Stimulus, defined

Why the government is suddenly so eager to give you money
Asset from Stimulus, defined 1

🌰 In a nutshell: Stimulus is when governments pump money into the economy during a downturn.

📦 Unpack that a bit: When the economy stalls, people stop spending. They may have lost their jobs, or watched their neighbours lose their jobs, and tightened their belts accordingly. (They want to preserve their liquidity, in other words.) By giving people money — either directly or indirectly, through jobs — the impact of an economic slowdown is reduced.

👶 Tell a toddler: “You know how you get a bit cranky between meals? The granola bar I keep in my bag for those moments is like a stimulus.”

🤷🏽‍♂️ Whose idea was this, anyway? John Manyard Keynes, if we’re going to name names. The British economist developed the idea after the Great Depression, as he believed governments made a bad situation worse by not spending. “Let us be up and doing, using our idle resources to increase our wealth,” he wrote in 1928. “With men and plants unemployed, it is ridiculous to say that we cannot afford these new developments. It is precisely with these plants and these men that we shall afford them.”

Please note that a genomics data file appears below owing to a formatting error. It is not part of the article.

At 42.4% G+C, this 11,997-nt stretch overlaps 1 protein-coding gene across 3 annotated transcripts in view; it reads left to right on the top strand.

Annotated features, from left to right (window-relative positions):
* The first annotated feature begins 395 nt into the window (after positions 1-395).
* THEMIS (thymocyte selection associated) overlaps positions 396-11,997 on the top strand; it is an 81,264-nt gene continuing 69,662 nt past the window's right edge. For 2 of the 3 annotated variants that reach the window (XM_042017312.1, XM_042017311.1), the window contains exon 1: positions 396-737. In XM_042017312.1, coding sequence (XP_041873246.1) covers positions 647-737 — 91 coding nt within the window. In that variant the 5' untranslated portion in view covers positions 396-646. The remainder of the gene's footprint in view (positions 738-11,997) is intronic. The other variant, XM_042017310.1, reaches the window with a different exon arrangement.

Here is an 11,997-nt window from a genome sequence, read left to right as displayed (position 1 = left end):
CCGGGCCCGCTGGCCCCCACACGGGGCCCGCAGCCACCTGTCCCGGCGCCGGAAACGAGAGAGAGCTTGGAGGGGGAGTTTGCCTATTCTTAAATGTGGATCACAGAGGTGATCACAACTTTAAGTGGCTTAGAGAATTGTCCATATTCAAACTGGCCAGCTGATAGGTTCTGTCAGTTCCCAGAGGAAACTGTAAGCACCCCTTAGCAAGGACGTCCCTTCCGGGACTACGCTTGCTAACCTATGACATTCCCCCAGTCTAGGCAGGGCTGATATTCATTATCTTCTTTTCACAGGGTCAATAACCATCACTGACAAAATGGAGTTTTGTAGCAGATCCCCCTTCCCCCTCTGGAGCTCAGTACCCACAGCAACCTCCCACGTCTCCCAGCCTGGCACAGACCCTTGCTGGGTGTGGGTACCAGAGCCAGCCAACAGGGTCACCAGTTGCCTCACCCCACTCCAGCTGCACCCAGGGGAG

👊Why stimulus matters:

We are all Keynesians now“. Milton Friedman said that, suggesting that even those who advocate for “small government” and a hands-off approach to the economy realize that, when times are tough, the government has to jump in and keep money flowing. Those who beg to differ say governments shouldn’t spend money they don’t have.

📰 In the headlines:
• Massive stimulus packages in Canada, U.S. put cash on Main Street in departure from 2008 crisis — Financial Post
• Many Gen Zers might not qualify for the stimulus check — Business Insider
• The $1,200 stimulus checks are arriving. People are mostly spending them on food — Washington Post

🔀 See also: Imagine if the stimulus cheques came every month. That’s a serious proposal, and it’s called the UBI.